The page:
Henri Matisse was one of the outstanding artists of the twentieth century, and if he had retired or died in 1941 when he had health problems that effectively disabled him, his place in history would have already been assured. But what he did as a result of becoming wheelchair-bound then was truly amazing. He reinvented himself and his art, and in fact created a whole new art form with stunning and spectacular results. That reinvention is the subject of this year’s blockbuster exhibition at the Tate Modern.
The first rooms of the exhibition are dedicated to Matisse’s early experiments with the cut-out form. You can see that he first used the format to help plan still-life paintings, but the format took on a whole life of its own. Cut-outs of dancers show lots of use of a limited palette of vibrant blues, yellows, reds and greens. Two Dancers (1937-8) in particular is amazingly three-dimensional, with the drawing pins used to fix the different shapes unashamedly prominent.
A whole room showcases the famous book Jazz (1947), which really launched Matisse’s new direction on the world. The original cut-outs are displayed along with the book versions, really losing a huge amount in translation and demonstrating how important the physicality and the tactile nature of the work is. Having said that, the book still stands in its own right and a magnificent artistic artefact, all the more so as it’s displayed with the handwritten notes provided by Matisse in elegant and bold strokes.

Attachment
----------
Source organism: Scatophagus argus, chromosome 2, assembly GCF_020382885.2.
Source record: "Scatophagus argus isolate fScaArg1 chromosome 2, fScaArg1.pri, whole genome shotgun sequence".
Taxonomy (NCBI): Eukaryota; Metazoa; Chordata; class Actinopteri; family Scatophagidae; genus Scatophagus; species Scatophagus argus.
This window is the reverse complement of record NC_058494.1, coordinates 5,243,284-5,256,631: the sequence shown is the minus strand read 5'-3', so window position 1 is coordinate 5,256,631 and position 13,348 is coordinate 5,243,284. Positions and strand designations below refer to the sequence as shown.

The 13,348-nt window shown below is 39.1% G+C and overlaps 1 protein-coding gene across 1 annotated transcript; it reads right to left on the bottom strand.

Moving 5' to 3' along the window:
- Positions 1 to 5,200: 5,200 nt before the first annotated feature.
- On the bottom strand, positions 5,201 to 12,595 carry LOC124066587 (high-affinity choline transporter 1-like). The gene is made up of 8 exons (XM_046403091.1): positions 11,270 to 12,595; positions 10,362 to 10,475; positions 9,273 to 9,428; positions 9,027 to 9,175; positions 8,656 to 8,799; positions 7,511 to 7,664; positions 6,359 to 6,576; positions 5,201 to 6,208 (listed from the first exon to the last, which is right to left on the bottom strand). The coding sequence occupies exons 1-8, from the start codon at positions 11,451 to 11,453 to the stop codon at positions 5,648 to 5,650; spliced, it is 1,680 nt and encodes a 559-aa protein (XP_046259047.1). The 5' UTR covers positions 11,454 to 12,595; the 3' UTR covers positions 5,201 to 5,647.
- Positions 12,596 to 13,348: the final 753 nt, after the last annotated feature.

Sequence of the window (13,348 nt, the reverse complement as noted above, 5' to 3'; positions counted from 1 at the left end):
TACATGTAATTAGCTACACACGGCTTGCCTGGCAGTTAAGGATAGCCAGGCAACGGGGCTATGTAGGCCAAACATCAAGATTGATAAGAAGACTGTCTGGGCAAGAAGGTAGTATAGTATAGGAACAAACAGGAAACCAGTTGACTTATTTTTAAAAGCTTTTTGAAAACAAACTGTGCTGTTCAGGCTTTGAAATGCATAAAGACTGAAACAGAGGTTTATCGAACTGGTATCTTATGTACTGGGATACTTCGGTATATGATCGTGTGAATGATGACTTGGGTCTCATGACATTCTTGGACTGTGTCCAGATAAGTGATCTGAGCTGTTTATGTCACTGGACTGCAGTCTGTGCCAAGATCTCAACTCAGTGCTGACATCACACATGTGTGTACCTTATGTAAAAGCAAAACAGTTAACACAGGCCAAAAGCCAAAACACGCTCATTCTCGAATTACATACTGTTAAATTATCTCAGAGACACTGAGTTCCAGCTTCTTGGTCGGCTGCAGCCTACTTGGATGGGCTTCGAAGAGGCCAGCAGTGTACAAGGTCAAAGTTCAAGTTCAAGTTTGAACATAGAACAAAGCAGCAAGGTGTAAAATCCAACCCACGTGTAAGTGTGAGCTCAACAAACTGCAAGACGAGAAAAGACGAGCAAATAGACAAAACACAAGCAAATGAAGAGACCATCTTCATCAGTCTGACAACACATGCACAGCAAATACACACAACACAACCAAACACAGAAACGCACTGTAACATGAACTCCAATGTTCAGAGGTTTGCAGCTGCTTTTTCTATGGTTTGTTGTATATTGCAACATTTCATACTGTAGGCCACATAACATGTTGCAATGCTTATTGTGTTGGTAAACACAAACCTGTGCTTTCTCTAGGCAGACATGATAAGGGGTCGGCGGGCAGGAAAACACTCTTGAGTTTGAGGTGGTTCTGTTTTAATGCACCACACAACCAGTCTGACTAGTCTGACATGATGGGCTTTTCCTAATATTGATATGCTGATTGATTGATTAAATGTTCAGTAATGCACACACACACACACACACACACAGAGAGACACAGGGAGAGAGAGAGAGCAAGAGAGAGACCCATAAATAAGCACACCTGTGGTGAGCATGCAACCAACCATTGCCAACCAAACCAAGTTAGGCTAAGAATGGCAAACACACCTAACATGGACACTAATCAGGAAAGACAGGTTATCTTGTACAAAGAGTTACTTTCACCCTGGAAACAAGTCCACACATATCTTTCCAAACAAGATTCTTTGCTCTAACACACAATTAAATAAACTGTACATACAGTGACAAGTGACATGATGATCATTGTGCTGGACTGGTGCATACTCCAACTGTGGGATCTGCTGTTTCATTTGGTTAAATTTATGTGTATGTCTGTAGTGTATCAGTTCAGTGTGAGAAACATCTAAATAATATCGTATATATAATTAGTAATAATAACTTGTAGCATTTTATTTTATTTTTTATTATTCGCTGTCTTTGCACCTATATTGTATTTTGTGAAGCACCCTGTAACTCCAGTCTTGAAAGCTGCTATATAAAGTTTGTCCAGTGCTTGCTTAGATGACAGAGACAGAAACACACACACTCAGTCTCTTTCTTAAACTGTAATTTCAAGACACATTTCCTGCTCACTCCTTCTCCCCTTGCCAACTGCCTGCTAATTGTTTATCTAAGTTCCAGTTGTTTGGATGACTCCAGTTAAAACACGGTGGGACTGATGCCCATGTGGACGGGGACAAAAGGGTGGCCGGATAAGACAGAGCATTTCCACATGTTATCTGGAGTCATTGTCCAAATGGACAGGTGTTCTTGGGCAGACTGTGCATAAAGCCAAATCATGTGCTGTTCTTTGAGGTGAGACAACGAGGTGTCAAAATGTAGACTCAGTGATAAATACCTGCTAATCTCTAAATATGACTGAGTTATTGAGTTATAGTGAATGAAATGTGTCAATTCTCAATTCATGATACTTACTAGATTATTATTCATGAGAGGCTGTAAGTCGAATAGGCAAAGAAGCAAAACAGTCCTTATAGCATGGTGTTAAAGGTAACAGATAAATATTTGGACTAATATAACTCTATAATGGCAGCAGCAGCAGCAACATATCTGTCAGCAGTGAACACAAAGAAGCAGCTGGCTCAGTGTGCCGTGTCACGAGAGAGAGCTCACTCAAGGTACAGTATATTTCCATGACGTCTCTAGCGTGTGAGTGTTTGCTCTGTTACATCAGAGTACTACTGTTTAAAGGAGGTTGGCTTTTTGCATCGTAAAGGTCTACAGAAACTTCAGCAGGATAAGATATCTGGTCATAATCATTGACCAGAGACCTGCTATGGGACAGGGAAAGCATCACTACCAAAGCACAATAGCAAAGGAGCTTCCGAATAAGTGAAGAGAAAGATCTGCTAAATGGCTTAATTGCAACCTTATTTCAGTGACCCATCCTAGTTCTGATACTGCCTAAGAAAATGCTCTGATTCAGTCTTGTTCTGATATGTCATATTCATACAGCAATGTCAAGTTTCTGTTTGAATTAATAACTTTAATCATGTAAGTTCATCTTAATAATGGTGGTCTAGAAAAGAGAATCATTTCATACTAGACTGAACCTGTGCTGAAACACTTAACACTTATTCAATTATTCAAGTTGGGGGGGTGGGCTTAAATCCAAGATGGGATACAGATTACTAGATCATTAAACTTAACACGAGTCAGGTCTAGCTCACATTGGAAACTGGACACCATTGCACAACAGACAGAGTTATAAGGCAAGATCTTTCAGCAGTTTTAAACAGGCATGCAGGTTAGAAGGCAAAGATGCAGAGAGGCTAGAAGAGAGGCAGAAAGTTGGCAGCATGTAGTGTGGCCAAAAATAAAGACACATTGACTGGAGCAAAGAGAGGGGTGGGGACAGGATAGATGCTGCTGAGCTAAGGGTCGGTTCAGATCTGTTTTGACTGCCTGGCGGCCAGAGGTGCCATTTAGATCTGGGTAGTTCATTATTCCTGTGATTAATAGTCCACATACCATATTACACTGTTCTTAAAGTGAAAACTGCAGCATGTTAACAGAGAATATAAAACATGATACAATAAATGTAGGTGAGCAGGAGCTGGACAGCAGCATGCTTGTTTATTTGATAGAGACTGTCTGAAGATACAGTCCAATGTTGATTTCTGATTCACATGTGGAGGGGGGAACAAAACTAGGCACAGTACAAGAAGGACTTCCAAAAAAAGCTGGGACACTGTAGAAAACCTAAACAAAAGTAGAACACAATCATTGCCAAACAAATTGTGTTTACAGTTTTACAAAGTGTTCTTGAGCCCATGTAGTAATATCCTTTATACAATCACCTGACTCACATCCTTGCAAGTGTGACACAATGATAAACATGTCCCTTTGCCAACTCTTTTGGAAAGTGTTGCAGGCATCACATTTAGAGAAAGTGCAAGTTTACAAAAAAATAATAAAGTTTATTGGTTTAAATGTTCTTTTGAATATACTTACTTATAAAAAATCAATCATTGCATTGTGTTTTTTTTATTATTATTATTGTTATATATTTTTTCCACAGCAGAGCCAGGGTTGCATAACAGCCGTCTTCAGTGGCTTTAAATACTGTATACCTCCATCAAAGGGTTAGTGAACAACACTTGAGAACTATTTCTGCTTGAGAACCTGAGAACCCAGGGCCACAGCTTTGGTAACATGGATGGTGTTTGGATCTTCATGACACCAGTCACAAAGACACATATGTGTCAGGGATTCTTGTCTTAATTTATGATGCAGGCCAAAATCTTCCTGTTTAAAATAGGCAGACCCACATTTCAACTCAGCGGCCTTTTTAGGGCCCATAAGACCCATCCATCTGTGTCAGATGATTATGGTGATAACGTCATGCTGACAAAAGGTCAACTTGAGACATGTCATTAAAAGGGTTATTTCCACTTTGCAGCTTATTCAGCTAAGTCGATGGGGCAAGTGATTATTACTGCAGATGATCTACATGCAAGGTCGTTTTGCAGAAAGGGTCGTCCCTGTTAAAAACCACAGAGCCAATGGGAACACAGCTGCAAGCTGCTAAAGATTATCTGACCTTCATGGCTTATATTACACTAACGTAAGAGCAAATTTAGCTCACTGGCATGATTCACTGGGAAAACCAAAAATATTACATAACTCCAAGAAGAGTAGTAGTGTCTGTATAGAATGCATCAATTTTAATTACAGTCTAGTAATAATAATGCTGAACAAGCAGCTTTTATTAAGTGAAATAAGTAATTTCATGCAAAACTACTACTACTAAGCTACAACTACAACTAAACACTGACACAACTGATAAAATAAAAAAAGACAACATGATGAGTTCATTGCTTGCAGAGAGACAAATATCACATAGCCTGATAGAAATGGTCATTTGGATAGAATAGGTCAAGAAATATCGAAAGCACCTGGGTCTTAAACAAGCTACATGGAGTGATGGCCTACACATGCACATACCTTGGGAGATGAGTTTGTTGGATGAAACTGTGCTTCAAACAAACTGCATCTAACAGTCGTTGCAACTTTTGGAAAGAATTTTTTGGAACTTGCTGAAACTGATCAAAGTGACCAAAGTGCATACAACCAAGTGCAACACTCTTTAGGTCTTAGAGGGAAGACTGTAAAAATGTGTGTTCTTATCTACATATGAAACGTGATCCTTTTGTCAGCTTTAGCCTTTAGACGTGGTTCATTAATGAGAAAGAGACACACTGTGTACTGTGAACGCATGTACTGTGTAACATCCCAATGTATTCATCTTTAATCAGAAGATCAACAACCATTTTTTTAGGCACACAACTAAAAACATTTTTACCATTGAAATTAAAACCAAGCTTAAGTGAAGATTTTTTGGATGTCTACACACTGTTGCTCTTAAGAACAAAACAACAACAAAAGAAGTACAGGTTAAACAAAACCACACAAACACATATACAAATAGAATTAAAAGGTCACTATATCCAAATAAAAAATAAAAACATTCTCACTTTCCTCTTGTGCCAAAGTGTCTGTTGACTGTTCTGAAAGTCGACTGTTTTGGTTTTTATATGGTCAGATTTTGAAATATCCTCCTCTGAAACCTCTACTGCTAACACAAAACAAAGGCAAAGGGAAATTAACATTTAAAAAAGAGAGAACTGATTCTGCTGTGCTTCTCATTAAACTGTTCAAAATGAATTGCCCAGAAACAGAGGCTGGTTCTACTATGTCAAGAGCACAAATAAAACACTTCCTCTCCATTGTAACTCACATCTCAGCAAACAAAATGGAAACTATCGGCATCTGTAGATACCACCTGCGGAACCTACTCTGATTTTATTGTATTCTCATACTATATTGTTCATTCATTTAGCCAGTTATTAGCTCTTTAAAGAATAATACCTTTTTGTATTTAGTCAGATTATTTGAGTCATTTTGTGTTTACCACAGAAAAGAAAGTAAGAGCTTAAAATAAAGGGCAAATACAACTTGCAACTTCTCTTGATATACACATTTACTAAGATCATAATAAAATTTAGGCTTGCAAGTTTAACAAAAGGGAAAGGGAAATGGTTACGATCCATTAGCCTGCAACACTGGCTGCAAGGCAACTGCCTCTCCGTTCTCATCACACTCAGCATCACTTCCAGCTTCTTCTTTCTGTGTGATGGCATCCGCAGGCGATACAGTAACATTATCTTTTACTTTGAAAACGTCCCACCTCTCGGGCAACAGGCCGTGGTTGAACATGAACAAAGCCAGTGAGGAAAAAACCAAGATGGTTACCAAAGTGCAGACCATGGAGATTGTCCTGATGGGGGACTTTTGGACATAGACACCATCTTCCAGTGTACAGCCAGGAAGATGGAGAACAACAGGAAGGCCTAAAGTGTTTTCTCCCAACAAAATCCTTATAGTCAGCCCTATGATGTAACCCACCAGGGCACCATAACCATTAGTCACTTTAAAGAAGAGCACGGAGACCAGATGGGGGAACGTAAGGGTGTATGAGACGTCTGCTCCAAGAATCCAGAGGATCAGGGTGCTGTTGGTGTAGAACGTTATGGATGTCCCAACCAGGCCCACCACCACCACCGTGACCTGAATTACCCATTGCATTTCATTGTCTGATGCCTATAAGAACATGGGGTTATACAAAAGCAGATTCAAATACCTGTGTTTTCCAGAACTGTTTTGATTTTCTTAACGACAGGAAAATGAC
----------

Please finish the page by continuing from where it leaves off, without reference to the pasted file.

While the early work is relatively small in scale and very colourful, the next room shows the huge and monochrome Oceania pieces, with shapes of birds, fish and coral which Matisse pinned to the walls of his Paris apartment. Perhaps this is where Matisse decided that bigger was better, though the following room showing work from his Venice studio again has smaller individual shapes all displayed with each other in a spectacular kaleidoscope effect . The last two paintings he ever painted are displayed in this room, and you can really see how the cut-outs influenced the style of these.
The famous Blue Nudes are displayed together, minimally, and with earlier bronzes by the artist which shows that even though he may have changed forms, he sometimes repeated motifs. Again the physical depth of the cut-outs is pronounced, something one can never appreciate by seeing flat reproductions.
The last few rooms show the (generally) gigantic works, which for most people epitomise this body of work. The Parakeet and the Mermaid (1952) is some 15 feet high and 30 feet long, and is both minimalist (there are only a few standard shapes) and maximalist (with their sheer quantity and colour) at the same time. The Snail (1952) is of course given prominence, but for me, Ivy and Flower (1953) displayed in the same room, is more ambitious and interesting.
The exhibition finishes with a bang, with a breathtaking stained-glass window Christmas Eve (1952), bringing together some of Matisse’s previous themes into yet another new format, one which seemed tailormade for the work he was doing.
It’s amazing and humbling to think that a disabled 80-year-old could produce work like this, especially when you think of the scale of some of the pieces and their sheer youthful exuberance.
Henri Matisse: The Cut Outs continues until 7 September at:
Image: Henri Matisse, Large Composition with Masks 1953
National Gallery of Art, Washington. Ailsa Mellon Bruce Fund 1973.17.1. Digital Image: © National Gallery of Art, Washington. Artwork: © Succession Henri Matisse/DACS 2014